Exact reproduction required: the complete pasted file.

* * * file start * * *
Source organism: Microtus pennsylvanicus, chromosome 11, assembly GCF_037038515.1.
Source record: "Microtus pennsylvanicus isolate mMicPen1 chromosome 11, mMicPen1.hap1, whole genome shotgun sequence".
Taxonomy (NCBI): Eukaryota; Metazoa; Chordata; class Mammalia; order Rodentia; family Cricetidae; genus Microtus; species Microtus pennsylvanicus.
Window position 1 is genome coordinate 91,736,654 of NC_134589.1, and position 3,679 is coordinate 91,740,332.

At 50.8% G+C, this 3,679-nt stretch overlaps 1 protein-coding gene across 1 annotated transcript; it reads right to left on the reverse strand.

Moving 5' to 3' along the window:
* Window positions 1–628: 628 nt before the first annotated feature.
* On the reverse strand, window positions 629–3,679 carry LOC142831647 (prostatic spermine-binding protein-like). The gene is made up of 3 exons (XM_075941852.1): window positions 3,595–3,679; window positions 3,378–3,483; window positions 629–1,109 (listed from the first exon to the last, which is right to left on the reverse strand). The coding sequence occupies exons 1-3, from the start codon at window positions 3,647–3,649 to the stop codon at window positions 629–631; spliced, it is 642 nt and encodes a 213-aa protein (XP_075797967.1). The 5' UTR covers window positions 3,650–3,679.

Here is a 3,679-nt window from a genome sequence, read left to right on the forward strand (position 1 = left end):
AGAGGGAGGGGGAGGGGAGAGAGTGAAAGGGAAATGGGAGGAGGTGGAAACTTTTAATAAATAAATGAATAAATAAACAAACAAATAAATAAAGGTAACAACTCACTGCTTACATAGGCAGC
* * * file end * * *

Source organism: Microtus pennsylvanicus, chromosome 11, assembly GCF_037038515.1.
Source record: "Microtus pennsylvanicus isolate mMicPen1 chromosome 11, mMicPen1.hap1, whole genome shotgun sequence".
Taxonomy (NCBI): Eukaryota; Metazoa; Chordata; class Mammalia; order Rodentia; family Cricetidae; genus Microtus; species Microtus pennsylvanicus.
Window position 1 is genome coordinate 91,736,654 of NC_134589.1, and position 3,679 is coordinate 91,740,332.

At 50.8% G+C, this 3,679-nt stretch overlaps 1 protein-coding gene across 1 annotated transcript; it reads right to left on the reverse strand.

Moving 5' to 3' along the window:
* Window positions 1–628: 628 nt before the first annotated feature.
* On the reverse strand, window positions 629–3,679 carry LOC142831647 (prostatic spermine-binding protein-like). The gene is made up of 3 exons (XM_075941852.1): window positions 3,595–3,679; window positions 3,378–3,483; window positions 629–1,109 (listed from the first exon to the last, which is right to left on the reverse strand). The coding sequence occupies exons 1-3, from the start codon at window positions 3,647–3,649 to the stop codon at window positions 629–631; spliced, it is 642 nt and encodes a 213-aa protein (XP_075797967.1). The 5' UTR covers window positions 3,650–3,679.

Here is a 3,679-nt window from a genome sequence, read left to right on the forward strand (position 1 = left end):
AGAGGGAGGGGGAGGGGAGAGAGTGAAAGGGAAATGGGAGGAGGTGGAAACTTTTAATAAATAAATGAATAAATAAACAAACAAATAAATAAAGGTAACAACTCACTGCTTACATAGGCAGC